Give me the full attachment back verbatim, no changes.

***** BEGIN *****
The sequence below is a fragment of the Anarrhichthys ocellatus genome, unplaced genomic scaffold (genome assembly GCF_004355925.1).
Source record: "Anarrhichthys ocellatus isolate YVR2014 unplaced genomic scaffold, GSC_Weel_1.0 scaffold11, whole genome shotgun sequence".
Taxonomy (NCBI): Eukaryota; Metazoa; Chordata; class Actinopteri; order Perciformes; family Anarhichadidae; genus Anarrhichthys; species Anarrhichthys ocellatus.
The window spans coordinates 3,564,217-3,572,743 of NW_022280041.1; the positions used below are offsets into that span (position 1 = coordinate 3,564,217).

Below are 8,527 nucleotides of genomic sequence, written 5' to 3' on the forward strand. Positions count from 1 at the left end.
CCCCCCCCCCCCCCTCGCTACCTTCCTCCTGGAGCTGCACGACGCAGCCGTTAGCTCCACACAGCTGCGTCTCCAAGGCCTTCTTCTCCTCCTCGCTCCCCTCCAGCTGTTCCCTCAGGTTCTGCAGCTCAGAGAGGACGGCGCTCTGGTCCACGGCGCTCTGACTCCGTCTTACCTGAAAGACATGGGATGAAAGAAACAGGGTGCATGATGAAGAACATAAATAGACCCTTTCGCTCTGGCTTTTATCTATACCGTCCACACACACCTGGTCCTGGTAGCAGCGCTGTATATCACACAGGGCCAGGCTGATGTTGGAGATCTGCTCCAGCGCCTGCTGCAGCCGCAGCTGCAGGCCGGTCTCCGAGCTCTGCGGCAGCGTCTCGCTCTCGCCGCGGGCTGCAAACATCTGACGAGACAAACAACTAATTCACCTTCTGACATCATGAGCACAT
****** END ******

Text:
The sequence below is a fragment of the Anarrhichthys ocellatus genome, unplaced genomic scaffold (genome assembly GCF_004355925.1).
Source record: "Anarrhichthys ocellatus isolate YVR2014 unplaced genomic scaffold, GSC_Weel_1.0 scaffold11, whole genome shotgun sequence".
Taxonomy (NCBI): Eukaryota; Metazoa; Chordata; class Actinopteri; order Perciformes; family Anarhichadidae; genus Anarrhichthys; species Anarrhichthys ocellatus.
The window spans coordinates 3,564,217-3,572,743 of NW_022280041.1; the positions used below are offsets into that span (position 1 = coordinate 3,564,217).

Below are 8,527 nucleotides of genomic sequence, written 5' to 3' on the forward strand. Positions count from 1 at the left end.
CCCCCCCCCCCCCCTCGCTACCTTCCTCCTGGAGCTGCACGACGCAGCCGTTAGCTCCACACAGCTGCGTCTCCAAGGCCTTCTTCTCCTCCTCGCTCCCCTCCAGCTGTTCCCTCAGGTTCTGCAGCTCAGAGAGGACGGCGCTCTGGTCCACGGCGCTCTGACTCCGTCTTACCTGAAAGACATGGGATGAAAGAAACAGGGTGCATGATGAAGAACATAAATAGACCCTTTCGCTCTGGCTTTTATCTATACCGTCCACACACACCTGGTCCTGGTAGCAGCGCTGTATATCACACAGGGCCAGGCTGATGTTGGAGATCTGCTCCAGCGCCTGCTGCAGCCGCAGCTGCAGGCCGGTCTCCGAGCTCTGCGGCAGCGTCTCGCTCTCGCCGCGGGCTGCAAACATCTGACGAGACAAACAACTAATTCACCTTCTGACATCATGAGCACAT